Energy security ensured by oil shale power

Põlevkivikaevandus.

PHOTO: Tairo Lutter / Virumaa Teataja

Thanks to prudent policy and investment abilities of Eesti Energia, Estonia is producing twice the amount of energy it consumes. Oil shale is among the environmentally dirtiest fuels and burning it is becoming ever more expensive due to EU CO2 policy.

Nevertheless, Estonia has had the guts to keep its oil shale power stations going, and even building a new one in Auvere. Meaning: with the darkest of scenarios, we will at least keep afloat with heat and light.

In the Soviet times, Estonia’s electricity system was built to the same frequency with Russia and Belarus, and Russia is still holding us fixed at it. Successfully, however, Eesti Energia has tested keeping our electricity system going independent of Russia. It works.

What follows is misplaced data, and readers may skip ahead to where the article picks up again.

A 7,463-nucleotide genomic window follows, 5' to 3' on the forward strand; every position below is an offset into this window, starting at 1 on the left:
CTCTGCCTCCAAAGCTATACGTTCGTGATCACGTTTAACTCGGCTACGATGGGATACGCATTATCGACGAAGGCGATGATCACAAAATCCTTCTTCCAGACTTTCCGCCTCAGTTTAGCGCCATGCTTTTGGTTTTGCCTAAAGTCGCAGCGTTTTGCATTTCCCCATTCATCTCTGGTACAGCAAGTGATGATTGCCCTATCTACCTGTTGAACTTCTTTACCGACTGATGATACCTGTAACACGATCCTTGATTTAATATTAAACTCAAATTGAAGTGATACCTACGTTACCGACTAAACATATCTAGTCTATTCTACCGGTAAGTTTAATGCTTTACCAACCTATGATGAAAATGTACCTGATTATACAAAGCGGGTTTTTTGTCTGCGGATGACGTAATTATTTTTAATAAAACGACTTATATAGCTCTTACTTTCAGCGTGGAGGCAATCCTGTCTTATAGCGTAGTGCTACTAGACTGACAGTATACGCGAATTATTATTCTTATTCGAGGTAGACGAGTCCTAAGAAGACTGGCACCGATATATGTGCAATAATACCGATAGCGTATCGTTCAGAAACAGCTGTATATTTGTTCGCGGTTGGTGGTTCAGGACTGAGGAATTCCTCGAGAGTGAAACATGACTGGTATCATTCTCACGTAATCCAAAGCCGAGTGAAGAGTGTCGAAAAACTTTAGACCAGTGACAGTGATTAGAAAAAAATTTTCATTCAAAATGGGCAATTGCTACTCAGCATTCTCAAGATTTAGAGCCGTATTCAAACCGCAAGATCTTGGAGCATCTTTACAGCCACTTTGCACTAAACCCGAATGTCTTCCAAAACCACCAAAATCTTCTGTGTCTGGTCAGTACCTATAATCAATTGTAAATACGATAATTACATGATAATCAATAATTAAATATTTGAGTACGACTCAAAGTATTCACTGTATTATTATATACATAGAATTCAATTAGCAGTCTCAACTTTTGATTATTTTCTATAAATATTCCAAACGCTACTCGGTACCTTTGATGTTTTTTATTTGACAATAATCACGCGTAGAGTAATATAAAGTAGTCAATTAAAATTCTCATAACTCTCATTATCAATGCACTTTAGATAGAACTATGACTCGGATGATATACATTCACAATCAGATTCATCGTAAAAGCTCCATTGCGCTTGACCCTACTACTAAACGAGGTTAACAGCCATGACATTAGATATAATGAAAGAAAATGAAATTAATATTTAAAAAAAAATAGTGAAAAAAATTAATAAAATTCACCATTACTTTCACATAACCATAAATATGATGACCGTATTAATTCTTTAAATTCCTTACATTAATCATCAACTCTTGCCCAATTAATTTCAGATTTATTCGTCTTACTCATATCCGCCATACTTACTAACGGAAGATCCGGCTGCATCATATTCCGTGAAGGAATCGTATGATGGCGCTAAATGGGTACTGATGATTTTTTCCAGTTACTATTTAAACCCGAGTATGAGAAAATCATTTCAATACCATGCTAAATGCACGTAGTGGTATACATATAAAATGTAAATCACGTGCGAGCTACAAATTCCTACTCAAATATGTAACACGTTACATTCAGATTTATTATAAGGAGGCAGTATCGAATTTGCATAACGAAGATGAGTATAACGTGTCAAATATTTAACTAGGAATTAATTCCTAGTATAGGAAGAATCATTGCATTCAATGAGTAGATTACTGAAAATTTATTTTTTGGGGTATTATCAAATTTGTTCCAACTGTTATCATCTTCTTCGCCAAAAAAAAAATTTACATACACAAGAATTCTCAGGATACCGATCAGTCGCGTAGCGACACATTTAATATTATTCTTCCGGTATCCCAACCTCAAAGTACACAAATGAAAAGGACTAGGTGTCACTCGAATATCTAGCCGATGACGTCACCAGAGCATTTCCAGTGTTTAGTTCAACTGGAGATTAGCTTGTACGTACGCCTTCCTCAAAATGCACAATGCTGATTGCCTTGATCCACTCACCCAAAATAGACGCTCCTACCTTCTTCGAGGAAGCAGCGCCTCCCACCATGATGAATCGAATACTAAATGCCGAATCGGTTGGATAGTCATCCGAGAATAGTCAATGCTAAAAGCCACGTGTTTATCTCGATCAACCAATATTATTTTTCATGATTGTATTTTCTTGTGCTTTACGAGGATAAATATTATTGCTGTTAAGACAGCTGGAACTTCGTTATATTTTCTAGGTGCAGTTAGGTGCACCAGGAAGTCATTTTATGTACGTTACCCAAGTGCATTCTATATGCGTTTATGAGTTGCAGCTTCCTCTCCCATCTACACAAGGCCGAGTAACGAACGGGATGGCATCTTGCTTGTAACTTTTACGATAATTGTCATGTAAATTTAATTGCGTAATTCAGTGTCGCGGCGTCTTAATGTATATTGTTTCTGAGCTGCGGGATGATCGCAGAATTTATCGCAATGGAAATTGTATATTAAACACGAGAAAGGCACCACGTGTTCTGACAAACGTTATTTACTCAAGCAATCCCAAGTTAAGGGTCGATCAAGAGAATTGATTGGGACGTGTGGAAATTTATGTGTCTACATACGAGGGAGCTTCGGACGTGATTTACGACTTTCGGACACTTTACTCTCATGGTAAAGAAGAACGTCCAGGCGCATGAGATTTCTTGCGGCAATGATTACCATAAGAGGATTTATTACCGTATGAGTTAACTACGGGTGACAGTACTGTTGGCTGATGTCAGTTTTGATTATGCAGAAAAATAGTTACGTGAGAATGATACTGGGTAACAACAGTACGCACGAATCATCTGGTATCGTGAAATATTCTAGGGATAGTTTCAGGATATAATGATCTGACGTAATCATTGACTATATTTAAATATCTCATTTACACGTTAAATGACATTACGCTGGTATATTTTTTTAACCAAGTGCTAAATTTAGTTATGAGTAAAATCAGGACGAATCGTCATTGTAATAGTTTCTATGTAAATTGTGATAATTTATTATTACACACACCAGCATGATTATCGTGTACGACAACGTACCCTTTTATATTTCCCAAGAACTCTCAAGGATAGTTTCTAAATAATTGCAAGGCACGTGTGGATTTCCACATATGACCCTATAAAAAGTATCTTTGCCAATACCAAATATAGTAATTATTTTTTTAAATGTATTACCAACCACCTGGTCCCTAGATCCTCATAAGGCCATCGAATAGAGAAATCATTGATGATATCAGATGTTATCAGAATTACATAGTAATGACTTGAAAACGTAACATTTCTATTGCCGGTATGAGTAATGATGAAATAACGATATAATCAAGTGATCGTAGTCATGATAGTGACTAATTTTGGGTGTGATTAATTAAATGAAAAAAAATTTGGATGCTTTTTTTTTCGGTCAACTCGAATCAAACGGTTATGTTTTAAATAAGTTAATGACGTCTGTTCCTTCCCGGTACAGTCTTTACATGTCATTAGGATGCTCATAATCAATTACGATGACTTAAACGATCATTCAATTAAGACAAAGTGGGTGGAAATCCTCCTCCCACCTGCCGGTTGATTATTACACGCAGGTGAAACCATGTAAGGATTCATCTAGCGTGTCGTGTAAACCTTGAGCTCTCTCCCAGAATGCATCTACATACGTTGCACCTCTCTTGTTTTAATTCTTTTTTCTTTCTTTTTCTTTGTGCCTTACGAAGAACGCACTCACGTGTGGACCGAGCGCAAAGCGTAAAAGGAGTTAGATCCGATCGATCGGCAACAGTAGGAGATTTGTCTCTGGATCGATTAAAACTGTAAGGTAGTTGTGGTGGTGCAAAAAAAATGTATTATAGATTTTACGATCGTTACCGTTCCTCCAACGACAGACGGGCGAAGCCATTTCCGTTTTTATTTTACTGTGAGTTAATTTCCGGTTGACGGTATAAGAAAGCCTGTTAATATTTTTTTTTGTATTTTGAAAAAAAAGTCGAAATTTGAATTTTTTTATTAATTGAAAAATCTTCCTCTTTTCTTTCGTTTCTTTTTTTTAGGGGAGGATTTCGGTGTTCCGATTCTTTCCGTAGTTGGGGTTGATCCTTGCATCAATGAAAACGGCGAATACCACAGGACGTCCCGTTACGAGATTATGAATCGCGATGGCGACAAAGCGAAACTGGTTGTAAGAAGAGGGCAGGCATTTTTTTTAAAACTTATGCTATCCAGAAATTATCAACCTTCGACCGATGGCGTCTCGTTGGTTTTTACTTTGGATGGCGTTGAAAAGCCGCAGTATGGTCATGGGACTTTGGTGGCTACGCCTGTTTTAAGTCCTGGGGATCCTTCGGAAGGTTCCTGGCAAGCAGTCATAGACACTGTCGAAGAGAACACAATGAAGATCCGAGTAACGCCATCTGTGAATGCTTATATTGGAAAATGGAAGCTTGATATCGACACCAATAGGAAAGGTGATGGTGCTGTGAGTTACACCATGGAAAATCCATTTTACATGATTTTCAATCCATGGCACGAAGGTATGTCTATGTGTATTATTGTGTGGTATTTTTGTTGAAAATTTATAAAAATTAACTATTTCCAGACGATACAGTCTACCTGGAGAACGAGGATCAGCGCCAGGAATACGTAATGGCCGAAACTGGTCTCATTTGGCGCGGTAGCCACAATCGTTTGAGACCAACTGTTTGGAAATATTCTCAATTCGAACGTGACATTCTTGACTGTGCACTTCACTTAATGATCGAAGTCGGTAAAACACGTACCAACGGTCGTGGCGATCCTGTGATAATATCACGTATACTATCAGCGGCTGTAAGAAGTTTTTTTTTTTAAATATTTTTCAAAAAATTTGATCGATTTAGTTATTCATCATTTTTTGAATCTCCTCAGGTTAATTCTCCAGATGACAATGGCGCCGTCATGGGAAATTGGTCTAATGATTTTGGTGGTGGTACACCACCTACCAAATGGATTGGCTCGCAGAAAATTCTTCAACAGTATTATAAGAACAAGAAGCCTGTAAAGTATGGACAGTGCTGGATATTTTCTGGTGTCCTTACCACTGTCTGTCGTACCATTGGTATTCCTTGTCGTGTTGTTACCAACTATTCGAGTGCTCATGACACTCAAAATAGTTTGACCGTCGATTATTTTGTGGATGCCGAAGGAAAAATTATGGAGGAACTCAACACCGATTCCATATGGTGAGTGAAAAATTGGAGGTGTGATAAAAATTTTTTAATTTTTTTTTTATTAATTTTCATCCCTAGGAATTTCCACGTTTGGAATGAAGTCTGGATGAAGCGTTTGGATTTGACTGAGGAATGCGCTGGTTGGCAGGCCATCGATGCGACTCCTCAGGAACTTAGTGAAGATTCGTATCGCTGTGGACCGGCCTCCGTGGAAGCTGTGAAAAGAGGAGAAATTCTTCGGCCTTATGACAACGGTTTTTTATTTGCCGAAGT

Even so, disconnecting Estonia is unavoidably dearer than operating as part of a larger system. Unlike the Latvia and Lithuania suffering under electricity deficit, Estonia has done no electricity trade with Russia.

After the two undersea Estlink cables were completed, we are linked to Finland and, via that, with the Nordic electricity exchange. The sea cables serve to guarantee Estonia’s supply security while allowing for best electricity price from the exchange. On Elering’s website, anyone may have a real-time look at statistics regarding production, consumption, and cross-border movements of electricity. At the time this article was being written, 1,291.8 MW of electrical energy were being produced in Estonia while 1,006.8 MW were being consumed.

It appears that, meanwhile, electricity transit was happening from Finland to Latvia, as Estlink1 was bringing in 336 MW of electric energy and the same amount passed on from Estonia to Latvia. Surplus production in Estonia, however, went to Russia.

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